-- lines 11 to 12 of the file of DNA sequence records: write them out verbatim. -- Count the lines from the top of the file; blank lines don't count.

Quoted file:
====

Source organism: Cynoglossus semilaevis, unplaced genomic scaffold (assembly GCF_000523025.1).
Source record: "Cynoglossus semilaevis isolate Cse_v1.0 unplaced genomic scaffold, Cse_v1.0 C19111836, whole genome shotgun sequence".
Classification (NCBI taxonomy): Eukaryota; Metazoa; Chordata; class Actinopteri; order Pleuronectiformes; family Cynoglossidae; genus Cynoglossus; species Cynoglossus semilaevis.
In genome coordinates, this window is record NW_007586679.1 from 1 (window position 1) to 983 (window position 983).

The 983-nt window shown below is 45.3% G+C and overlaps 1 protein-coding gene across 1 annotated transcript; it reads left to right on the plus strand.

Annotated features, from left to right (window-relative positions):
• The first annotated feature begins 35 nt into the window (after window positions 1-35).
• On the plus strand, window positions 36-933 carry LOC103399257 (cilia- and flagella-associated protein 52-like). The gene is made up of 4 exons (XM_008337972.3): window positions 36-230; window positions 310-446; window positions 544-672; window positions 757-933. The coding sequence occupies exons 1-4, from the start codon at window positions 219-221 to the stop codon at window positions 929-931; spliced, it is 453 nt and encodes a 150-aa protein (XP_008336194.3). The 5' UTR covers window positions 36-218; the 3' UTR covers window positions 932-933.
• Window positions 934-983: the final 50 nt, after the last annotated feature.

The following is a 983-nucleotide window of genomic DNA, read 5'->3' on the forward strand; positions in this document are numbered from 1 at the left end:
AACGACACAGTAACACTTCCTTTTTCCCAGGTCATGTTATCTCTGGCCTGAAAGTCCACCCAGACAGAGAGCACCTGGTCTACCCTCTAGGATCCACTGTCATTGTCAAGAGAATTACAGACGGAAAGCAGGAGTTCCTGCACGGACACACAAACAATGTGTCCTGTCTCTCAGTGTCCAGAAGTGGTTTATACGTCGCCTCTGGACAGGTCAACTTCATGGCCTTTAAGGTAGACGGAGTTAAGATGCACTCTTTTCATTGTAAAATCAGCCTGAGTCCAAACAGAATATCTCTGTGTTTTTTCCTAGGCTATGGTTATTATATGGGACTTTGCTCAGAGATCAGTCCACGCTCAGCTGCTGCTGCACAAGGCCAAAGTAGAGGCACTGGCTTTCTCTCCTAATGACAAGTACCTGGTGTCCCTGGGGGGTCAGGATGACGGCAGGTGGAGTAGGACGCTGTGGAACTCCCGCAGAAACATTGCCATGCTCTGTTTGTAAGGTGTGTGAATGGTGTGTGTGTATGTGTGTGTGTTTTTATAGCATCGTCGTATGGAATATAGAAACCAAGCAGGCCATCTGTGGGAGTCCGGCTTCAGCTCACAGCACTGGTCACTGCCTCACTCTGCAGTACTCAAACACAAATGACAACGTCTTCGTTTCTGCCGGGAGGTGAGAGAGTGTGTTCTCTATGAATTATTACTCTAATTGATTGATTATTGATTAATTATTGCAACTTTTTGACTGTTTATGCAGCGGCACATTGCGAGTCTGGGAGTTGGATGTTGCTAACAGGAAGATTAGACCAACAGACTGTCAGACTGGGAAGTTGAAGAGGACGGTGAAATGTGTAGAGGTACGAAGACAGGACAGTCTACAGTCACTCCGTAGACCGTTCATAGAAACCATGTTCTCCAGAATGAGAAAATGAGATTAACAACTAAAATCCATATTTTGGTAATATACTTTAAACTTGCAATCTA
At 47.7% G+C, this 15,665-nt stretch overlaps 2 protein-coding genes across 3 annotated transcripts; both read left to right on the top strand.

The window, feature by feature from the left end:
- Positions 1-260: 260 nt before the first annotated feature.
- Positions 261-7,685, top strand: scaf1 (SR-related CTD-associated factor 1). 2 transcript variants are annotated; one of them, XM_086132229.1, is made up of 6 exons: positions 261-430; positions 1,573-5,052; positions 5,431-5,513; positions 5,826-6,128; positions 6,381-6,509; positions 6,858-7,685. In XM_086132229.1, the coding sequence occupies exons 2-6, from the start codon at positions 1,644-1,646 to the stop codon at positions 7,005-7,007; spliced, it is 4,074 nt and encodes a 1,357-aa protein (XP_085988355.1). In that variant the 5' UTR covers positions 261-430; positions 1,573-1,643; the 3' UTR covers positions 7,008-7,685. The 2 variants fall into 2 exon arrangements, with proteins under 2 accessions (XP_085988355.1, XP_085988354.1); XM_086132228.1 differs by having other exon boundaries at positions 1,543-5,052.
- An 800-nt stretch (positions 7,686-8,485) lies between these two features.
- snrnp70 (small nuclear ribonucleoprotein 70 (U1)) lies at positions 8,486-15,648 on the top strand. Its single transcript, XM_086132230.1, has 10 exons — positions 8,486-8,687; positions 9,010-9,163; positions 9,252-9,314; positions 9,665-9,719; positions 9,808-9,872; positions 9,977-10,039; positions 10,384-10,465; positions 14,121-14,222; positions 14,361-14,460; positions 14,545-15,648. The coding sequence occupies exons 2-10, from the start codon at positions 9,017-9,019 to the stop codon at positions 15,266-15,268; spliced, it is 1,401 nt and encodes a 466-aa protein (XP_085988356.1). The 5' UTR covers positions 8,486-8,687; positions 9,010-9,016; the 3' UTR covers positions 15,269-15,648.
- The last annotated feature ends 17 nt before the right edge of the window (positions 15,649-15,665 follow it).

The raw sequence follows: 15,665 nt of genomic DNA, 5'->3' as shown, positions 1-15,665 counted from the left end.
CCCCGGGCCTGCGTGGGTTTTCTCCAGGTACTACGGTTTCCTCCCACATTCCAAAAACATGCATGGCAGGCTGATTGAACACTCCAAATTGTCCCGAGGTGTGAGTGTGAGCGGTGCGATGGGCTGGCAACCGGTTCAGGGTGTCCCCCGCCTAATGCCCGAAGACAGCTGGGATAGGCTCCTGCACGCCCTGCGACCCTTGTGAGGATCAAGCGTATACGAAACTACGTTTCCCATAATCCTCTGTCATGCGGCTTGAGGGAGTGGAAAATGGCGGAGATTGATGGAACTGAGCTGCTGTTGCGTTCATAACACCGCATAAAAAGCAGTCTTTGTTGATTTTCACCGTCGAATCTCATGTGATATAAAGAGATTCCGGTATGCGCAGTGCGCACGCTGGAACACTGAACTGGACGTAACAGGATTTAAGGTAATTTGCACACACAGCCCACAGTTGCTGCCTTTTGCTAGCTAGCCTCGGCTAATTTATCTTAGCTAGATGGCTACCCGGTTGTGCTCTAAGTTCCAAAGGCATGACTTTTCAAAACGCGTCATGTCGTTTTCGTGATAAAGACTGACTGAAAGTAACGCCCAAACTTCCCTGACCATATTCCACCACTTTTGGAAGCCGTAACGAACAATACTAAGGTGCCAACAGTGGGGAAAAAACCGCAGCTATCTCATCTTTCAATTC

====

AACGACACAGTAACACTTCCTTTTTCCCAGGTCATGTTATCTCTGGCCTGAAAGTCCACCCAGACAGAGAGCACCTGGTCTACCCTCTAGGATCCACTGTCATTGTCAAGAGAATTACAGACGGAAAGCAGGAGTTCCTGCACGGACACACAAACAATGTGTCCTGTCTCTCAGTGTCCAGAAGTGGTTTATACGTCGCCTCTGGACAGGTCAACTTCATGGCCTTTAAGGTAGACGGAGTTAAGATGCACTCTTTTCATTGTAAAATCAGCCTGAGTCCAAACAGAATATCTCTGTGTTTTTTCCTAGGCTATGGTTATTATATGGGACTTTGCTCAGAGATCAGTCCACGCTCAGCTGCTGCTGCACAAGGCCAAAGTAGAGGCACTGGCTTTCTCTCCTAATGACAAGTACCTGGTGTCCCTGGGGGGTCAGGATGACGGCAGGTGGAGTAGGACGCTGTGGAACTCCCGCAGAAACATTGCCATGCTCTGTTTGTAAGGTGTGTGAATGGTGTGTGTGTATGTGTGTGTGTTTTTATAGCATCGTCGTATGGAATATAGAAACCAAGCAGGCCATCTGTGGGAGTCCGGCTTCAGCTCACAGCACTGGTCACTGCCTCACTCTGCAGTACTCAAACACAAATGACAACGTCTTCGTTTCTGCCGGGAGGTGAGAGAGTGTGTTCTCTATGAATTATTACTCTAATTGATTGATTATTGATTAATTATTGCAACTTTTTGACTGTTTATGCAGCGGCACATTGCGAGTCTGGGAGTTGGATGTTGCTAACAGGAAGATTAGACCAACAGACTGTCAGACTGGGAAGTTGAAGAGGACGGTGAAATGTGTAGAGGTACGAAGACAGGACAGTCTACAGTCACTCCGTAGACCGTTCATAGAAACCATGTTCTCCAGAATGAGAAAATGAGATTAACAACTAAAATCCATATTTTGGTAATATACTTTAAACTTGCAATCTA
At 47.7% G+C, this 15,665-nt stretch overlaps 2 protein-coding genes across 3 annotated transcripts; both read left to right on the top strand.